In any event, the comparator of the IC 112 operates to provide a high logic voltage signal on the comparator output 132 when the comparator input 130 is above a predetermined threshold. The comparator operates to provide a low logic voltage signal on the comparator output 132 when the comparator input 130 is below a predetermined threshold.

The regulator control circuit 114 includes biasing resistors 134, a power transistor 136, a differential amplifier 138, a voltage reference zener diode 140, an output 142, an output voltage divider 144, and a feedback output 146. The biasing resistors 134 connect Vx to a switched input of the power transistor 136 and to a negative input of a differential amplifier 138. The zener diode 140 provides a reference voltage based on Vx to the positive input of the differential amplifier 138. The output of the differential amplifier 138 is connected to a control input of the power transistor 136.

A switched output of the power transistor 136 is operably connected to the charging output 142. The charging output 142 provides the capacitor charging voltage signal V_CAP thereon. The charging output 142 is also operably connected to provide V_CAP to, among other places, the feedback output 146 via the voltage divider 144. The voltage divided V_CAP signal on the feedback output 146 is the FEEDBK signal. The feedback output 146 is operably connected to provide the FEEDBK signal to the feedback input 128 of the voltage regulator IC 112.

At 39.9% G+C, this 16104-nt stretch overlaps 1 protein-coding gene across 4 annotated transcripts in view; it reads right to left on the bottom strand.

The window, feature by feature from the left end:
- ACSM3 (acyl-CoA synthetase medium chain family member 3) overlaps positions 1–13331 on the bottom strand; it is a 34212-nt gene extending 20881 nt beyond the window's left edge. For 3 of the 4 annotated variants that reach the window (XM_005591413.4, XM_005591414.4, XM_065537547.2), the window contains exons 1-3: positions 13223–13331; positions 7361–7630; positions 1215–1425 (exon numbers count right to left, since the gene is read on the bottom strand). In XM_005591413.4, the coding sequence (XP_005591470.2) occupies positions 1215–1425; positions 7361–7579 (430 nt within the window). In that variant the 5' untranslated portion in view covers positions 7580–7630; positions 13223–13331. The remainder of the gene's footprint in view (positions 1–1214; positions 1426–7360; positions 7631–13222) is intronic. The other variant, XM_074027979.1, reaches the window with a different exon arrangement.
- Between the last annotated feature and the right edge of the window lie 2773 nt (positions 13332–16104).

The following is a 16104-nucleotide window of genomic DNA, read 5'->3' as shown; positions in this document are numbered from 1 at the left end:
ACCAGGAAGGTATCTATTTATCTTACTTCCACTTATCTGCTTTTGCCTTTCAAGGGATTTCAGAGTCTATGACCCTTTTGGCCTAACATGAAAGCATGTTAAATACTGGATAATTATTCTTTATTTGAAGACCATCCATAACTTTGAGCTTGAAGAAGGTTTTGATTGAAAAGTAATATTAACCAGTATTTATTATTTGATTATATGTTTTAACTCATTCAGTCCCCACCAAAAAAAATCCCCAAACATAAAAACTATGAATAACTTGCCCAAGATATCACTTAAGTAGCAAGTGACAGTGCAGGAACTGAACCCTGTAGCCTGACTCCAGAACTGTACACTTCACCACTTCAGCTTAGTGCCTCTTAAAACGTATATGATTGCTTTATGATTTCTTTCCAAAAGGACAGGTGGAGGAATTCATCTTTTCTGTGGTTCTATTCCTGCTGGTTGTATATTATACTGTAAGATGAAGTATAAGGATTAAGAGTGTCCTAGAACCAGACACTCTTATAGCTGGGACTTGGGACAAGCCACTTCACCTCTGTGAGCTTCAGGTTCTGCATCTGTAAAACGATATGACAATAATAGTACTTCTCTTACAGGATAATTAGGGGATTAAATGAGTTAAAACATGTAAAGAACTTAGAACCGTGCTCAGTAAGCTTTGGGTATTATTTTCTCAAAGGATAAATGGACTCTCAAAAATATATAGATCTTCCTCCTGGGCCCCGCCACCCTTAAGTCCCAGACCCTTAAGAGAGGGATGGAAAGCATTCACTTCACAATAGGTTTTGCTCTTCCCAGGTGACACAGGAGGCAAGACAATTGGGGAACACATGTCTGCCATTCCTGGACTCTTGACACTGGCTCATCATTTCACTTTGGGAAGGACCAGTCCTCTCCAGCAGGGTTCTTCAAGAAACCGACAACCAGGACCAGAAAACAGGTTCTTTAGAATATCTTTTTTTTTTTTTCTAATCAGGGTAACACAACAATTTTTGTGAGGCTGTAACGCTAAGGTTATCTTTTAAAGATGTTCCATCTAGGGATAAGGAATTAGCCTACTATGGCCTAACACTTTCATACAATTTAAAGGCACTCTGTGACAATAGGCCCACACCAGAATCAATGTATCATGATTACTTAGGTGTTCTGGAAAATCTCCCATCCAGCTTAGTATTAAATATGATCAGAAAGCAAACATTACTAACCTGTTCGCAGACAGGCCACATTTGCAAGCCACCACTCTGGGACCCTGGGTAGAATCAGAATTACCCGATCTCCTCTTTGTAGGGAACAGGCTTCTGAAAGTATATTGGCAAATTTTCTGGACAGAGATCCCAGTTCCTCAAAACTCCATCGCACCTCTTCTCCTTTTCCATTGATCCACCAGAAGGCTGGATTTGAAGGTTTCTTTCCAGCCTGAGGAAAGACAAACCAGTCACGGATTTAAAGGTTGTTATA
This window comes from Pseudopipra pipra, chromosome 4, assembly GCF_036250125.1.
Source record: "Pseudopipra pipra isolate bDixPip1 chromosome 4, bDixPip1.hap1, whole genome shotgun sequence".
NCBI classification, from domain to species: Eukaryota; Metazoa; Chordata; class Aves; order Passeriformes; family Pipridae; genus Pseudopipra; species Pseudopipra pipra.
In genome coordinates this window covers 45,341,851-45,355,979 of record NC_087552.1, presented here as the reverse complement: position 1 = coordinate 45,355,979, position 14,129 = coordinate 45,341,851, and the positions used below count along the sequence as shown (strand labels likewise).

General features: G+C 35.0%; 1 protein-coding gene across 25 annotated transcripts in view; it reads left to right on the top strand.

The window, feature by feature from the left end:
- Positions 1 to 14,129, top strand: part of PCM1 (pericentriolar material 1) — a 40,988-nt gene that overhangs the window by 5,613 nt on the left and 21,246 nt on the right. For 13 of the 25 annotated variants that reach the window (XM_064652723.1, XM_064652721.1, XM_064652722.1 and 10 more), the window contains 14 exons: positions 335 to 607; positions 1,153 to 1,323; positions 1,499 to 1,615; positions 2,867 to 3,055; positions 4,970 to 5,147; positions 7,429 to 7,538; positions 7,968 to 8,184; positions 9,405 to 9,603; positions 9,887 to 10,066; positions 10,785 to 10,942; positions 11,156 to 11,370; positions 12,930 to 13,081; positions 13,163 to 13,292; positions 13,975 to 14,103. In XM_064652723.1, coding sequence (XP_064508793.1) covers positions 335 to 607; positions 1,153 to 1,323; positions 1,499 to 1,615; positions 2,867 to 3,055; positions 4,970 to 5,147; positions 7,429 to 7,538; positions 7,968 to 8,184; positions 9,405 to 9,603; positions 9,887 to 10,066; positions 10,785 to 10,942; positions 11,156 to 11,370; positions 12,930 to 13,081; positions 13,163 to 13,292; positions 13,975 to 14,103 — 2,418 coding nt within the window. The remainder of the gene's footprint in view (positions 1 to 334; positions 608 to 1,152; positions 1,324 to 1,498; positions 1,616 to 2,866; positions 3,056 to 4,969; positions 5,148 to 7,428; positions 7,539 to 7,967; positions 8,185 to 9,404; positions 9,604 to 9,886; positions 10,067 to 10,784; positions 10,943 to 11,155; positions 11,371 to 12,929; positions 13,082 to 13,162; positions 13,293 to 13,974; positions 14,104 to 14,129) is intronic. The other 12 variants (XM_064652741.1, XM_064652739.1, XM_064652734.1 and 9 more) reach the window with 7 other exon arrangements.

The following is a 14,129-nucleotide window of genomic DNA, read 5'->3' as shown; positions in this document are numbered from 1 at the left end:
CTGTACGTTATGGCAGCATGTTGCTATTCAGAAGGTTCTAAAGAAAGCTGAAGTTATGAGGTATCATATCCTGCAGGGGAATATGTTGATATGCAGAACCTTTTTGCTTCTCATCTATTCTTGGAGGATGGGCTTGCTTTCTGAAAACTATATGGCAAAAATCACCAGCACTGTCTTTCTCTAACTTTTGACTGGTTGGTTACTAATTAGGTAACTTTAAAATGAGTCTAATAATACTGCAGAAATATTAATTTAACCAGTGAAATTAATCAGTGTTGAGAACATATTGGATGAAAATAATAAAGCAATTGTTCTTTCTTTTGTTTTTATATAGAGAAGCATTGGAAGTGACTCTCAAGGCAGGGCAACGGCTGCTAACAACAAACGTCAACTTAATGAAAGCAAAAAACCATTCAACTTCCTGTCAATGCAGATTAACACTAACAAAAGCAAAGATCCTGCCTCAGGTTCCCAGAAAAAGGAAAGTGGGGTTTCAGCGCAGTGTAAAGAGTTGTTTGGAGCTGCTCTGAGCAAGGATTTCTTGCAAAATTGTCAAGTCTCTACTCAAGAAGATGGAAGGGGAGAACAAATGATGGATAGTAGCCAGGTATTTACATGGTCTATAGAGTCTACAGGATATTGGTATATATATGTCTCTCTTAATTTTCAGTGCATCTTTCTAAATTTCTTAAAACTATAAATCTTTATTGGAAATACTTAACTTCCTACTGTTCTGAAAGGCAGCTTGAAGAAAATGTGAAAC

The regulator control circuit 114 operates to provide current control and voltage control of the Vx signal in conjunction with the voltage regulator IC 112. In particular, the regulator control 114 receives as an input Vx at the bias resistors 134, and generates the V_CAP charging current signal therefrom, and further generates the feedback signal FEEDBK.

To this end, the Vx signal flows through the power transistor to the output 142, thus providing charging current on the V_CAP signal through the output 142. The differential amplifier 138 operates to regulate current flow through the power transistor 136 in order to limit the current drawn from the meter power supply. For voltage regulation, it is noted that the voltage of the output 142 (V_CAP) is dictated by the charge level of the energy storage devices 184, discussed below. As discussed above, the FEEDBK signal generated by the regulator control circuit 114 represents a voltage-divided version of V_CAP. Thus, the FEEDBK signal provided to the voltage regulator IC 112 is derived from the charge level of the energy storage devices 184. As a consequence, the level of Vx is dependent in part on the charge level of the energy storage devices 184.